When a Minneapolis police officer placed a knee on George Flloyd’s neck, until he died, it was the type of incident meant to be tracked in a new national FBI use of force database set to publicly launch later this summer.
But Newsy has learned Minneapolis police are among the many agencies that never sent the FBI any information for its new program. If it launched today, the FBI Use of Force national database would not include information about the Floyd incident.
A spokesperson for Minneapolis police initially wrote in an email “…we are not sharing this data. We are unaware of any plans to do it in the future.”
Two hours later John Elder, a spokesperson, sent another email telling us to “HOLD THE PRESSES...We are in conversations with them to send them data.” But the police in Minneapolis would not commit to a start date because, Elder said, "Our database needs to talk to their database."
The Washington State Patrol, in contrast, says it found the FBI’s voluntary program simple and important to join.
"Downloading that information into that database is really not that difficult for us," said Sgt. Darren Wright, spokesperson for the Washington State Patrol. "The public needs to know and be able to see what we do, how we do it. And if we make mistakes, we'll learn from those mistakes, we will correct those mistakes and will move forward."
The FBI began collecting data last January, asking local police to disclose use of force incidents, including non-fatal ones, while providing details such as the race of the people involved. With no penalty for not reporting, however, the FBI confirms most agencies have not yet participated.
A Newsy investigation in June surveyed the nation's ten largest police agencies. Only the LAPD and the Chicago Police Department confirmed they did participate.
An agency that tased an African American woman while she sat in her wheelchair, the Harris County Sheriff's Office, said it would begin sharing use of force data with the FBI. The Pennsylvania State Police said the same.
The FBI has declined to say who participated in its data collection, which it says will be released later this summer. Newsy expanded its probe and has now asked all of the nation's top 100 police agencies whether or not they provided information.
So far, an additional nine major police agencies who were not participating before have said, in response to questions from Newsy, they will going forward. The now 11 total agencies promising reform since Newsy's first report include police departments in San Francisco, Saint Louis, Pittsburgh, Tucson and Dallas.
"From this point forward, we will be updating relative information into the FBI database," emailed Sgt. Warren Mitchell, a spokesperson for the Dallas Police Department. The Connecticut State Police and Maryland State Police said they would also begin reporting, after not doing so before now. The Broward County Sheriff's Office and Palm Beach County Sheriff's Office said they, too, would begin reporting for the first time.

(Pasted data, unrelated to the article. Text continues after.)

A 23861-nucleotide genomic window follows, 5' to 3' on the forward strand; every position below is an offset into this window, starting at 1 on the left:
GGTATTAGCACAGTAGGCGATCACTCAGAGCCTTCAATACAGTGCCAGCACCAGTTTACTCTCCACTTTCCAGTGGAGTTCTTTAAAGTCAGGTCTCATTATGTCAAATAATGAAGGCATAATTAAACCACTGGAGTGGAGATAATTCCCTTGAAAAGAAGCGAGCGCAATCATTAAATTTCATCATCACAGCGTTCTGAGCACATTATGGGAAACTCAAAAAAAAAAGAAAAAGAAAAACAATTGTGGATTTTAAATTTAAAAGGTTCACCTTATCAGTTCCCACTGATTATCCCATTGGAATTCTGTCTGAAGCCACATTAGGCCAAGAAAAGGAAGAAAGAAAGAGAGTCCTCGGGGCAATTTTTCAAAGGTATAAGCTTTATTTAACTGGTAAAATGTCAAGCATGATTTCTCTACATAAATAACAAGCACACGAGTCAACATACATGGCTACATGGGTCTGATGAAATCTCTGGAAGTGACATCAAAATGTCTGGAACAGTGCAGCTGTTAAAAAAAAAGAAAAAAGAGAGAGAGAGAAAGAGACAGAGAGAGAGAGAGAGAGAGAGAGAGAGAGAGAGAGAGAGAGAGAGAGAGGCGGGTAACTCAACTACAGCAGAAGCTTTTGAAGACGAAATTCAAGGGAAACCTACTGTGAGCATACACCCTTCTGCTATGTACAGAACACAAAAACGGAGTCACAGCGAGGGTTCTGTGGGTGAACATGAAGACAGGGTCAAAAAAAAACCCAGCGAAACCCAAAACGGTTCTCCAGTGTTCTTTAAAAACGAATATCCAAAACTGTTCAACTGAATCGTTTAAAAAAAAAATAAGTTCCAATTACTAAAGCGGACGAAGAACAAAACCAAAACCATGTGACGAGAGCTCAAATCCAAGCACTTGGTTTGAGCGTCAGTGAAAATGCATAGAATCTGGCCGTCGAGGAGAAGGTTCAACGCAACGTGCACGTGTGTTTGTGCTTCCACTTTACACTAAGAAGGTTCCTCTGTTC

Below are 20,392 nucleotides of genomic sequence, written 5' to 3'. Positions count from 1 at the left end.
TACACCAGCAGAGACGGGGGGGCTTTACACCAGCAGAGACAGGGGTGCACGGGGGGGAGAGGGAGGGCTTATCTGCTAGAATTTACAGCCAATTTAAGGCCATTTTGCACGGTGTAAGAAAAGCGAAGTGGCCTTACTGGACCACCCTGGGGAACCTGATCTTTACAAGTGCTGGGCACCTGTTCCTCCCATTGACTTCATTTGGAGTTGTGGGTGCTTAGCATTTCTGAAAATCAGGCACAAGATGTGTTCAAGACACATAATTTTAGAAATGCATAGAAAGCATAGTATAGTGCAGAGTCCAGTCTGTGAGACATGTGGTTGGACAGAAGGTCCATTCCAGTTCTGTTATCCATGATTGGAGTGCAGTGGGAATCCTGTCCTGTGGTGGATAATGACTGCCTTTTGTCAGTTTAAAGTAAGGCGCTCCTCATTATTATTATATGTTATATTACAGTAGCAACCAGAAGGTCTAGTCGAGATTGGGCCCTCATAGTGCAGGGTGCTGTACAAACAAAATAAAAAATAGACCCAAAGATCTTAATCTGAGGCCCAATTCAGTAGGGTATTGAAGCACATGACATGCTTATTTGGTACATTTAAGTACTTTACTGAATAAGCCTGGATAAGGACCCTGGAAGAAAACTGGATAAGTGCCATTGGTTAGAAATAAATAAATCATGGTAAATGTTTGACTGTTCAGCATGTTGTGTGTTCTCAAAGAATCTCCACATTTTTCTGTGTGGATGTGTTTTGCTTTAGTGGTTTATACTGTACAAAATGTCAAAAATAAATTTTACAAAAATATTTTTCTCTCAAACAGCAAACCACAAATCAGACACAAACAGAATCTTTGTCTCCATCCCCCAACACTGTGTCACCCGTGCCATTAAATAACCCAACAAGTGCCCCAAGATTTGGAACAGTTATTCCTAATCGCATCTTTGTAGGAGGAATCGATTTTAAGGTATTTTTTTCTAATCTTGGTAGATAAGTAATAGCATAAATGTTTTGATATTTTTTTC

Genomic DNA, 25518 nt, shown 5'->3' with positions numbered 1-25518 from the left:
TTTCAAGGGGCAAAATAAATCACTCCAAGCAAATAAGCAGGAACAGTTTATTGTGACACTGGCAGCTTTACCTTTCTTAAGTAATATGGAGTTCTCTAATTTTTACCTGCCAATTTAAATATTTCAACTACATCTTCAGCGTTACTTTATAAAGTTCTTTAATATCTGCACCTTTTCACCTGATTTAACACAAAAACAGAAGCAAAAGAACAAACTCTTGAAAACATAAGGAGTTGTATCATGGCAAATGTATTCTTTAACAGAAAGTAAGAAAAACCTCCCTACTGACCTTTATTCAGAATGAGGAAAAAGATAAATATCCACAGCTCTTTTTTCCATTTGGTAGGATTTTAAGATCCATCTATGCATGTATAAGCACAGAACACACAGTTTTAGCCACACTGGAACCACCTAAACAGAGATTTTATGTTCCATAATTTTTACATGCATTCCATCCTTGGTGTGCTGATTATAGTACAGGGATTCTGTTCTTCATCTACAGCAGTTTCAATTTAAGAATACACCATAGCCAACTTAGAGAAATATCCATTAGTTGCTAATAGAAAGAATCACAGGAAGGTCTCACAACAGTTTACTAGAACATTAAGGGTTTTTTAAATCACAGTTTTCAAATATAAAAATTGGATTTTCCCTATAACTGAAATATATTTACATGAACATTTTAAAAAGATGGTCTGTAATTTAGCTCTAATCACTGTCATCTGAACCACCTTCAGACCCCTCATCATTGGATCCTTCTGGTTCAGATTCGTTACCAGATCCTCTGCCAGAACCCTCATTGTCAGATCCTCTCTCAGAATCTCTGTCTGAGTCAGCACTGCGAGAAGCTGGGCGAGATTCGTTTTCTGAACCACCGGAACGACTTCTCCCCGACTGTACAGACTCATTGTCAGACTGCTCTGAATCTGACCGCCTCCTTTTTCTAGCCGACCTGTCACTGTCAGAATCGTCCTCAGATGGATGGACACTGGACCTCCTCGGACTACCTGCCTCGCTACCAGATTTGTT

27 of the nation's largest 100 agencies confirmed they already sent the FBI data. 54 agencies have not yet responded or did not directly answer Newsy's questions.
Four more agencies say they did not participate before and have no plans to, include the New York State Patrol, San Bernardino County Sheriff, North Carolina Highway Patrol, and the Indiana State Police.
"I am respectfully and politely going to decline the offer" to conduct an interview about his agency's lack of participation, said First Sergeant Ron Galaviz, a spokesperson for the Indiana State Police.
Some agencies did not know about the federal data collection.
"Nobody knows anything about this data base," said Chief Deputy Michele Fisher, a spokesperson for the San Fransisco Sheriff. "We do not participate and we have not been asked to do so."
The Philadelphia Police Department did not participate in the FBI database in 2019, according to Sgt. Eric Gripp, a police spokesperson in Philadelphia.
"While I can not say for certain whether or not we will participate in the database in 2020, this program is one of many under consideration," he said.
Kevin Robinson, a former longtime assistant chief of the Phoenix Police Department, said in June that reporting use of force incidents against citizens should be of such high priority for police agencies, they should lose access to state and federal grants if they fail to volunteer the information to the FBI.
"If you don't think that is important to report, what message are you sending to everyone in your community? That force doesn't matter," asked Robinson.
The Texas Department of Public Safety joined Minneapolis police in blaming technology as the reason the have not yet reported. Texas DPS says it provides a smaller amount of information to other state agencies that Texas law requires and that while it intends to join the national data reporting effort at some point, it has chosen for now not to do so.
"In order to participate, as of today, DPS would have to enter data into both the DPS system and the FBI system, creating a cumbersome reporting process," DPS said in an unsigned email.
However, the FBI's public website says otherwise. Agencies having trouble or feeling burdened can "..provide the FBI with bulk data if they cannot or do not wish to...” upload use of force information directly into the FBI system themselves.
Agencies that have chosen to participate say transparency is a guiding force for them.
"Use of force can be controversial in any time. Hiding It doesn't do any good either," said Sgt. Darren Wright of the Washington State Patrol.
Mark Greenblatt is the senior national investigative correspondent for Newsy and the Scripps Washington Bureau. Follow him @greenblattmark or email a story tip to firstname.lastname@example.org. Nick McMillan and Rosie Cima are data reporters and can be followed @ndm_visuals and @rosiecima. You can email them at email@example.com and firstname.lastname@example.org.